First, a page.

Thursday, March 30, at Silverstein Eye Centers Arena
For a generation of rock fans who had formative life experiences at Warped Tour concerts while wearing gear purchased at Hot Topic retail outlets, Blink-182 is the definitive classic rock band. Formed 25 years ago in the San Diego area, Blink-182 has produced a formidable catalog of bratty pop-punk songs. Singing along with the group’s breakthrough hit “What’s My Age Again?” is becoming increasingly paradoxical for longtime Blink-182 fans. With the Naked and Famous.
8 p.m. Thursday, March 30. Silverstein Eye Centers Arena. 816-442-6100. silversteineyecentersarena.com. $39-$69 in advance.
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Thursday, March 30, at Knuckleheads
For 20 years beginning around 1976, Adrian Belew may have been the most influential guitarist in rock. The Kentucky native’s unconventional approach powered a series of artistically ambitious albums. He played on David Bowie’s cacophonous “Lodger,” Talking Heads’ funk-based “Remain in Light” and Nine Inch Nails’ groundbreaking industrial project “The Downward Spiral.” Belew was also an integral part of the revival of the progressive rock band King Crimson in the 1980s. With Saul Zonana.
8 p.m. Thursday, March 30. Knuckleheads. 816-483-1456. knuckleheadskc.com. $25 in advance.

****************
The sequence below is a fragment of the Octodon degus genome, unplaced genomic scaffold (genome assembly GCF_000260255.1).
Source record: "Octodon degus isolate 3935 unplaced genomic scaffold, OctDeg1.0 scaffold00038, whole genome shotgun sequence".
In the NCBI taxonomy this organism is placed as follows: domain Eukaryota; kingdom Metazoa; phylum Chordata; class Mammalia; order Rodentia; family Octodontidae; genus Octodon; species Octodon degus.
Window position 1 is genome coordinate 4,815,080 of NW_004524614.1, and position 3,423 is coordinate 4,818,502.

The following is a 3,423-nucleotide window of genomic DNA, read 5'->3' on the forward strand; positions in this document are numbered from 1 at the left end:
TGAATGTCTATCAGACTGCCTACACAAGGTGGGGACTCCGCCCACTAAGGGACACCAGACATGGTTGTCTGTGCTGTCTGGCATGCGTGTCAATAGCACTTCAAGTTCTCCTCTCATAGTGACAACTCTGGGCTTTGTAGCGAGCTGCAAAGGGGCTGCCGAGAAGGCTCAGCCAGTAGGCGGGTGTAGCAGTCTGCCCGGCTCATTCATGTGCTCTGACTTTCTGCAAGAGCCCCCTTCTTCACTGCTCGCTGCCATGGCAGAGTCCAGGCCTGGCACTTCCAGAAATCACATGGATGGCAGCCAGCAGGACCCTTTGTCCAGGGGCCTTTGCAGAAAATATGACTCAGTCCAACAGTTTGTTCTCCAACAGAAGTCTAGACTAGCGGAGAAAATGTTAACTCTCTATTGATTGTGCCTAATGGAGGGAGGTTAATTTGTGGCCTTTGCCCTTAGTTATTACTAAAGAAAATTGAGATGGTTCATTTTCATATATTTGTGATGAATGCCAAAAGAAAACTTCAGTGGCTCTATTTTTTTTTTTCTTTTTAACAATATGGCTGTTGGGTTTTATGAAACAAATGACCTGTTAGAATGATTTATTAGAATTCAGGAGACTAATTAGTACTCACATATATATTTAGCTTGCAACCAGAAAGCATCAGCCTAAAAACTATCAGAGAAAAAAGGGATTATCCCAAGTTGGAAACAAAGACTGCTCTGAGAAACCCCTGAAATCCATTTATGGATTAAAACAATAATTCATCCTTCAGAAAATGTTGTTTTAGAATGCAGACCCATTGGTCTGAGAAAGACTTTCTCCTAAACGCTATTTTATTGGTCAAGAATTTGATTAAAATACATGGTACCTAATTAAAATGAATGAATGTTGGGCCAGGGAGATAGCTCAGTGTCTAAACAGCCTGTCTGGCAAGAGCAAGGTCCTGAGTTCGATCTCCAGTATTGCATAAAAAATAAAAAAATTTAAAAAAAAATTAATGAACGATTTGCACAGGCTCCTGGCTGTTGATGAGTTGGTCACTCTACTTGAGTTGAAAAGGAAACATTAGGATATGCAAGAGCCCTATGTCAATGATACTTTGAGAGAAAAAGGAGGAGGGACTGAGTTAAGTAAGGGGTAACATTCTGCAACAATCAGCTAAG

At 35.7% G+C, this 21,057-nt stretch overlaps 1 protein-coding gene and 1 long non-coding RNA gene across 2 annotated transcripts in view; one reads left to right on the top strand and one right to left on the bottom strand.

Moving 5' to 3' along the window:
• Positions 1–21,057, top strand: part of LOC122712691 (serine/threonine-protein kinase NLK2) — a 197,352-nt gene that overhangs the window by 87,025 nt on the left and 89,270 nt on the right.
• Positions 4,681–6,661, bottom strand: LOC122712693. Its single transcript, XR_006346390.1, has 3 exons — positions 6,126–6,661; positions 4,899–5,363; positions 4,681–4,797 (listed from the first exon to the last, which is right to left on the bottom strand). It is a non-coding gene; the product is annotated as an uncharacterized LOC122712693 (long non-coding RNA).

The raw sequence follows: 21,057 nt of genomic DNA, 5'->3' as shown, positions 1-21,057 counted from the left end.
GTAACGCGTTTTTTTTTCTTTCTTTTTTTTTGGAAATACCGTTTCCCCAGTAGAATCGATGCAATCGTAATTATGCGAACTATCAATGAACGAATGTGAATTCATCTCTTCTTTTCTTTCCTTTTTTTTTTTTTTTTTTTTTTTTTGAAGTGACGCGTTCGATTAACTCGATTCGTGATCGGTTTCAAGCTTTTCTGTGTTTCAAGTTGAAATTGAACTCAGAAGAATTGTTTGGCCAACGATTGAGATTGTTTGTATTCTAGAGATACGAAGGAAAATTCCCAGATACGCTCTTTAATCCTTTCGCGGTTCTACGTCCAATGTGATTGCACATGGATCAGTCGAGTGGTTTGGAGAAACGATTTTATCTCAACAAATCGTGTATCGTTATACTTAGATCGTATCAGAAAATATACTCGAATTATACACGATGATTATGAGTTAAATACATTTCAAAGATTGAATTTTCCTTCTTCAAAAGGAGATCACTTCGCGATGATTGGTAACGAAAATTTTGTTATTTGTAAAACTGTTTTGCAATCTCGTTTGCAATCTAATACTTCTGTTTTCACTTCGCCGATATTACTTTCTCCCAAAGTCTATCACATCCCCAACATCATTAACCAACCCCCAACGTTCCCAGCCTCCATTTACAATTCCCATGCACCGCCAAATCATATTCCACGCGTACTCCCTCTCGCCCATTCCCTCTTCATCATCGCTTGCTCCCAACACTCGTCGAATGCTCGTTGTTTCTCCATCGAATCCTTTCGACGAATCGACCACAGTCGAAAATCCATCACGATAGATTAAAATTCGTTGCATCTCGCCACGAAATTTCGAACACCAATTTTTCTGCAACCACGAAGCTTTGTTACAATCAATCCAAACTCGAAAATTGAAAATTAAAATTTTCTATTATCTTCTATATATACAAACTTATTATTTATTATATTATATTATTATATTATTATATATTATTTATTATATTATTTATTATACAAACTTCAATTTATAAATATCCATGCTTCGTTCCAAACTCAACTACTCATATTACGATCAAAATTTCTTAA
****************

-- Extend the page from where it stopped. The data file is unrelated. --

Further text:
Thursday, March 30, at Riot Room
Lil Debbie is in need of a new catchphrase. Like a cast member of “Saturday Night Live” whose signature bit was based on a representative of a previous presidential administration, the relevance of Lil Debbie’s signature song “Michelle Obama” has been diminished. The irreverent Californian’s latest batch of party-oriented songs is filled with willfully ignorant but impressively memorable lyrics that seem intended to supplant the scabrous 2012 hit “Michelle Obama.” 1 Ton and Demrick are among the opening acts.
8 p.m. Thursday, March 30. Riot Room. 816-442-8179. theriotroom.com. $17 in advance.
Thursday, March 30, at the Gospel Lounge at Knuckleheads
“Foxhole,” Curtis McMurtry’s most popular song, is written in the form of a traumatized soldier’s suicide note. The application of ingenious literary techniques runs in McMurtry’s family. He’s the grandson of the popular author Larry McMurtry and the son of the acclaimed songwriter James McMurtry. Yet talent rather than nepotism is responsible for the positive notices garnered by the younger McMurtry. The lyrical finesse and the jazz textures he adds to his folk songs distinguish him from his peers.
8 p.m. Thursday, March 30. Gospel Lounge at Knuckleheads. 816-483-1456. knuckleheadskc.com. $10 in advance.
Friday, March 31, at the Replay Lounge